Before I go to bed, I want to comment on a bizarre comment by John Binkowski in tonight's Almanac debate. The Star Trib article on the debate contains this quote:
Binkowski, Eskola said, is not known well enough to even have a stereotype.
Binkowski: "I think that's great. ... I'm trying to run a campaign that's going to represent younger folks in this country. I'm 27. People between the ages of 18 and 25 haven't turned out to vote in percentages greater than single digits since 1992. I think that that's a product of seeing legislation and representation in Washington that doesn't represent them."
I don't know where he's getting his statistics, but this claim is easily disproven. For instance, in 2000, nationwide voter turnout for voters between 18 and 24 was 36.1%. I don't think it's ever been in the "single digits." In the 1998 midterm elections, the 18-24 nationwide turnout was 17%.
Of course, these are terrible statistics, and Binkowski's point is sound. But candidates shouldn't be in the business of making up statistics and overexaggerating them to make their point.
Some would probably take issue with this statement from Michele Bachmann:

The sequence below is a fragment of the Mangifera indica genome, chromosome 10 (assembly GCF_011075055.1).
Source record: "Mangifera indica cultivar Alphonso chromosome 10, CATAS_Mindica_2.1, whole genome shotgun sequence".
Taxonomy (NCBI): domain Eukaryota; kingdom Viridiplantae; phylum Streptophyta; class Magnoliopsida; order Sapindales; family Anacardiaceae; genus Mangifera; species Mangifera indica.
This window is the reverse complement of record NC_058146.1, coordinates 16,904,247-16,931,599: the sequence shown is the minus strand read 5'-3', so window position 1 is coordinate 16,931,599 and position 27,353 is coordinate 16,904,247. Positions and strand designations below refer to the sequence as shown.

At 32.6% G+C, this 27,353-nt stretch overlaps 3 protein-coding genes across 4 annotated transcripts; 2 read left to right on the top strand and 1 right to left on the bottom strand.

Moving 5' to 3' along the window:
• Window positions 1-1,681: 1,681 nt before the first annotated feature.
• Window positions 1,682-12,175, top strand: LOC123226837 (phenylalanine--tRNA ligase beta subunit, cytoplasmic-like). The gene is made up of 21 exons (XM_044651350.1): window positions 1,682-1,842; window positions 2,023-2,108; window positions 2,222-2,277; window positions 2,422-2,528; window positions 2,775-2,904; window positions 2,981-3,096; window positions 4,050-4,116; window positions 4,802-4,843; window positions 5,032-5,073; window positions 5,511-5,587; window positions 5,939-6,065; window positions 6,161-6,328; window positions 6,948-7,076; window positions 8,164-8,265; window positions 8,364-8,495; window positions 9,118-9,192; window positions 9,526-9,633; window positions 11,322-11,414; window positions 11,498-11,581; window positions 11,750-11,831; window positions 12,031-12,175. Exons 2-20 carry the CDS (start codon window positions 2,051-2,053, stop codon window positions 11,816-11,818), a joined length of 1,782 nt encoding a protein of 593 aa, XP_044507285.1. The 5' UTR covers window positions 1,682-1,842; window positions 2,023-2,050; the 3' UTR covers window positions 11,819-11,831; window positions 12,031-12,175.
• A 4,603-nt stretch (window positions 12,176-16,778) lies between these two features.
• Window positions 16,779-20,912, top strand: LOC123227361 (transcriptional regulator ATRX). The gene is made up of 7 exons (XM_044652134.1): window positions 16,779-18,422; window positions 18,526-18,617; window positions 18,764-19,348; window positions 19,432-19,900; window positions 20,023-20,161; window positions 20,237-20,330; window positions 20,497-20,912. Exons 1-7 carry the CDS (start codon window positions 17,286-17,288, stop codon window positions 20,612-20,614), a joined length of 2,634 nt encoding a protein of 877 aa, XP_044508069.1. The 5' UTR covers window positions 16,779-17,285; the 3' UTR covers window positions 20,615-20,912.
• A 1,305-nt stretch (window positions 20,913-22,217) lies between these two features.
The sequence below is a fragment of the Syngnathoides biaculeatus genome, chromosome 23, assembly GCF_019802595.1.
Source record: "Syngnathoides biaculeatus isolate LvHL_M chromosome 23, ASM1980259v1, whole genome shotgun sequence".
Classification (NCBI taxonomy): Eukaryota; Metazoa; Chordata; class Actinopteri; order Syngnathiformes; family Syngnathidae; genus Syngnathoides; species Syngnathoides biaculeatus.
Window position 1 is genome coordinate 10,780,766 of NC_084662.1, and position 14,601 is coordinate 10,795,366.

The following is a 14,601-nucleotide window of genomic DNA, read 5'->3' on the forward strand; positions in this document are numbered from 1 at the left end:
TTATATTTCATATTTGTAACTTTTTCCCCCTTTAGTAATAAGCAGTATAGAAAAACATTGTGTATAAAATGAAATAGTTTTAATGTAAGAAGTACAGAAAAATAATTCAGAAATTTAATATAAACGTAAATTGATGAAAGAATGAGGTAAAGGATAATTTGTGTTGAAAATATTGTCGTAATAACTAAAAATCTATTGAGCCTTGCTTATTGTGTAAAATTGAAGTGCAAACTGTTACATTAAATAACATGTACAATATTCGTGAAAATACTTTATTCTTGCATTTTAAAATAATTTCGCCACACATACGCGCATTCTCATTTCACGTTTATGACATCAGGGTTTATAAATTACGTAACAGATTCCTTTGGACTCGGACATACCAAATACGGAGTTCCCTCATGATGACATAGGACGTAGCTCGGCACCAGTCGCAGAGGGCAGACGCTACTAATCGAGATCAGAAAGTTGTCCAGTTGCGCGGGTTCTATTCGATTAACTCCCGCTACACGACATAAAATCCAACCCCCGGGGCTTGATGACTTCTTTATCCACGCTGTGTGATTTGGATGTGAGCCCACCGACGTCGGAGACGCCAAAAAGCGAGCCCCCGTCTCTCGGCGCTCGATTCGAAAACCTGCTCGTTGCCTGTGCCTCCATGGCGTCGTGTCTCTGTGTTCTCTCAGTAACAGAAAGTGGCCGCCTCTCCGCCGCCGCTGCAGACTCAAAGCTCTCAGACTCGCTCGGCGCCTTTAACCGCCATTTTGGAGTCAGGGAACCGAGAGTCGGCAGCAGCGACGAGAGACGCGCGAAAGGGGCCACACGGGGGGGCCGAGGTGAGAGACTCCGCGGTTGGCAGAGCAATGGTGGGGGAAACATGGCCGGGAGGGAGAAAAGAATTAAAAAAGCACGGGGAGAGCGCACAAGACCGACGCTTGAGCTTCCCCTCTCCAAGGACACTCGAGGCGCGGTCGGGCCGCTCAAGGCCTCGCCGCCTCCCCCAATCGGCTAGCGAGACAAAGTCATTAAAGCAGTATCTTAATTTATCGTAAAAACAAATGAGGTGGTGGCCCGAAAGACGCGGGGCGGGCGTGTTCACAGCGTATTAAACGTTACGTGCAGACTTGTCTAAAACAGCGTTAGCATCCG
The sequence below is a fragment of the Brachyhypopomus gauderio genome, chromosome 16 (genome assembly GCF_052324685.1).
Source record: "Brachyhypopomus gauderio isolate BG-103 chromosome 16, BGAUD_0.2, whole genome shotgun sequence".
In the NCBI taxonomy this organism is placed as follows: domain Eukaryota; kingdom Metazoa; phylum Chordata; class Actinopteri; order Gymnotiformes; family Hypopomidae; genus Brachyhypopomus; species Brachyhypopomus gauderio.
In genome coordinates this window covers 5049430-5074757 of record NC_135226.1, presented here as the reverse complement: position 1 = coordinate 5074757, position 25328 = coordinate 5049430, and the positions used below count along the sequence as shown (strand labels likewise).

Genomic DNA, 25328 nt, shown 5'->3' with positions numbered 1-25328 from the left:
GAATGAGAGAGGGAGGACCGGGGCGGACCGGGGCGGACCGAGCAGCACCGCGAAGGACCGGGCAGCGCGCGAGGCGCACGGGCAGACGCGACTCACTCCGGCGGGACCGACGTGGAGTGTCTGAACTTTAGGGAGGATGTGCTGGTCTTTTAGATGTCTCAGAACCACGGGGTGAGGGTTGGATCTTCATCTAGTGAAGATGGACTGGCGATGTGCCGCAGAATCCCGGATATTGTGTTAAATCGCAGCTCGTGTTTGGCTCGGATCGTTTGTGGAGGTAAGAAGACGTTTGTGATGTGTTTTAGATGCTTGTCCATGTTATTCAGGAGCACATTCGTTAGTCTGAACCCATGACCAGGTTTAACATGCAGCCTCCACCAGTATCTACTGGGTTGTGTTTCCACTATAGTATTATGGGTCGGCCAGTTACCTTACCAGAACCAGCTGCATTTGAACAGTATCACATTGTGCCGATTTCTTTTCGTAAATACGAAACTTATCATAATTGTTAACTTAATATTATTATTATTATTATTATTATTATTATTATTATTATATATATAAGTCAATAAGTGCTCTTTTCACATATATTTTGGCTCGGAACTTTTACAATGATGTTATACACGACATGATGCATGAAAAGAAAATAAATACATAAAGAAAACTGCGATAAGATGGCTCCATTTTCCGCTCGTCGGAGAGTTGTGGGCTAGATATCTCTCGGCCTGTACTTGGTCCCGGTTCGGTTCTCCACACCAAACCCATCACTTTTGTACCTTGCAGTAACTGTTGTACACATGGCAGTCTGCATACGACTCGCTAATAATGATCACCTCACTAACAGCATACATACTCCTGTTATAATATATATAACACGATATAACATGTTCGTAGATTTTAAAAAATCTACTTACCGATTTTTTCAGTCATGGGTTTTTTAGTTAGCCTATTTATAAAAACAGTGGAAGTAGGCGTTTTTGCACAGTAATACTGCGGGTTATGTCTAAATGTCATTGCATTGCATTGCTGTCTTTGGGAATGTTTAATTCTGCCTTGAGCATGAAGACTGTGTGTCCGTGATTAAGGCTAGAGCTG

"Almanac" host Eric Eskola asked each candidate to address stereotypes. Bachmann, he said, is perceived as "focusing on social issues like gay marriage and as a lightning rod for division and disunity -- pulling people apart, not bringing them together."
Bachmann: "... I've been in the state Senate for six years, probably the strongest fiscal conservative that there was in the Minnesota State Senate.
Why the self-aggrandizement? I guess it depends on your definition of "fiscal conservatism," but I assume Bachmann is referring to the Taxpayers' League, no-new-taxes type of "fiscal conservatism" (rather than the "use sane and responsible measures to balance the budget" type). Even by that measure, it would be hard to claim that she is the "strongest" in a State Senate filled with David Strom wannabes. Take a look at the 2006 Taxpayers League scorecard; there are a good handful of senators with extremely high ratings and even a couple of freshmen senators who have lifetime ratings of 100, higher than Bachmann's 94.
And let's not forget, this was the "fiscal conservative" who graciously allowed the taxpayers to pay her home cable bill.